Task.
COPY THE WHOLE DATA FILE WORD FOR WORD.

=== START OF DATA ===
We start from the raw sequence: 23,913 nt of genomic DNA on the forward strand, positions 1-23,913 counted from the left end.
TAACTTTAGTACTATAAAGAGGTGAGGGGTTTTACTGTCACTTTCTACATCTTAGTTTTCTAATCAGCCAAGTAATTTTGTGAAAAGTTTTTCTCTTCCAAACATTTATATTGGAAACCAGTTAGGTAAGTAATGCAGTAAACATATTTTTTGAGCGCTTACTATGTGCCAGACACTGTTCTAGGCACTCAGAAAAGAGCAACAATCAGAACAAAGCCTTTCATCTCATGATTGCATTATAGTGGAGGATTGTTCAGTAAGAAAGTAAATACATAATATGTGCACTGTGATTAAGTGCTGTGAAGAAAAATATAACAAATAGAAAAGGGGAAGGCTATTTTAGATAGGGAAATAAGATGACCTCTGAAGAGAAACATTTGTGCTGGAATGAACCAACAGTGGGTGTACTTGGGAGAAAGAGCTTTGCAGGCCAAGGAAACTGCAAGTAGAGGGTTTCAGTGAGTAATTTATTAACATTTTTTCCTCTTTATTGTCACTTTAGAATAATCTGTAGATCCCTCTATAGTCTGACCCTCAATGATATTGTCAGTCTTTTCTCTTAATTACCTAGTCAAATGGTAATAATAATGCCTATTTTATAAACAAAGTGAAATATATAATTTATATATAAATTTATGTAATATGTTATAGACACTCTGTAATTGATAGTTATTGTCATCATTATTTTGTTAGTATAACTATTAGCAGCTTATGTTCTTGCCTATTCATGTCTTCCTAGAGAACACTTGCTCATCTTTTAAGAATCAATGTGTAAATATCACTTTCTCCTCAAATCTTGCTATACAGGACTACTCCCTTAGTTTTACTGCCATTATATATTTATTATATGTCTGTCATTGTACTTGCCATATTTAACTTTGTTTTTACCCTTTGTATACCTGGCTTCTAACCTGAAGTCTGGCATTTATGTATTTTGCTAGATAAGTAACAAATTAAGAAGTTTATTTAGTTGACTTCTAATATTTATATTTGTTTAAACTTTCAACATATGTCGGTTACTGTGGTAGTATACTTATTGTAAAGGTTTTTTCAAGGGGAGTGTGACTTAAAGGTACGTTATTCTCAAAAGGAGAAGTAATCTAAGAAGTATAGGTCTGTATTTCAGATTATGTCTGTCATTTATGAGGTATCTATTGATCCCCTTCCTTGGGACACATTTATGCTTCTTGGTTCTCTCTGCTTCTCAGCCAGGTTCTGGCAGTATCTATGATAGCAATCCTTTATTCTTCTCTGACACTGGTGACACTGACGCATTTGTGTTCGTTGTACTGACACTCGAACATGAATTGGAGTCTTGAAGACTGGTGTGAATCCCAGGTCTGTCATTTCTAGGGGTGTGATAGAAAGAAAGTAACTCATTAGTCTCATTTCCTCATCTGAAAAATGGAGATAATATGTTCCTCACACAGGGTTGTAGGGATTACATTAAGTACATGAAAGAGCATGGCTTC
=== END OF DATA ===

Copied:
We start from the raw sequence: 23,913 nt of genomic DNA on the forward strand, positions 1-23,913 counted from the left end.
TAACTTTAGTACTATAAAGAGGTGAGGGGTTTTACTGTCACTTTCTACATCTTAGTTTTCTAATCAGCCAAGTAATTTTGTGAAAAGTTTTTCTCTTCCAAACATTTATATTGGAAACCAGTTAGGTAAGTAATGCAGTAAACATATTTTTTGAGCGCTTACTATGTGCCAGACACTGTTCTAGGCACTCAGAAAAGAGCAACAATCAGAACAAAGCCTTTCATCTCATGATTGCATTATAGTGGAGGATTGTTCAGTAAGAAAGTAAATACATAATATGTGCACTGTGATTAAGTGCTGTGAAGAAAAATATAACAAATAGAAAAGGGGAAGGCTATTTTAGATAGGGAAATAAGATGACCTCTGAAGAGAAACATTTGTGCTGGAATGAACCAACAGTGGGTGTACTTGGGAGAAAGAGCTTTGCAGGCCAAGGAAACTGCAAGTAGAGGGTTTCAGTGAGTAATTTATTAACATTTTTTCCTCTTTATTGTCACTTTAGAATAATCTGTAGATCCCTCTATAGTCTGACCCTCAATGATATTGTCAGTCTTTTCTCTTAATTACCTAGTCAAATGGTAATAATAATGCCTATTTTATAAACAAAGTGAAATATATAATTTATATATAAATTTATGTAATATGTTATAGACACTCTGTAATTGATAGTTATTGTCATCATTATTTTGTTAGTATAACTATTAGCAGCTTATGTTCTTGCCTATTCATGTCTTCCTAGAGAACACTTGCTCATCTTTTAAGAATCAATGTGTAAATATCACTTTCTCCTCAAATCTTGCTATACAGGACTACTCCCTTAGTTTTACTGCCATTATATATTTATTATATGTCTGTCATTGTACTTGCCATATTTAACTTTGTTTTTACCCTTTGTATACCTGGCTTCTAACCTGAAGTCTGGCATTTATGTATTTTGCTAGATAAGTAACAAATTAAGAAGTTTATTTAGTTGACTTCTAATATTTATATTTGTTTAAACTTTCAACATATGTCGGTTACTGTGGTAGTATACTTATTGTAAAGGTTTTTTCAAGGGGAGTGTGACTTAAAGGTACGTTATTCTCAAAAGGAGAAGTAATCTAAGAAGTATAGGTCTGTATTTCAGATTATGTCTGTCATTTATGAGGTATCTATTGATCCCCTTCCTTGGGACACATTTATGCTTCTTGGTTCTCTCTGCTTCTCAGCCAGGTTCTGGCAGTATCTATGATAGCAATCCTTTATTCTTCTCTGACACTGGTGACACTGACGCATTTGTGTTCGTTGTACTGACACTCGAACATGAATTGGAGTCTTGAAGACTGGTGTGAATCCCAGGTCTGTCATTTCTAGGGGTGTGATAGAAAGAAAGTAACTCATTAGTCTCATTTCCTCATCTGAAAAATGGAGATAATATGTTCCTCACACAGGGTTGTAGGGATTACATTAAGTACATGAAAGAGCATGGCTTC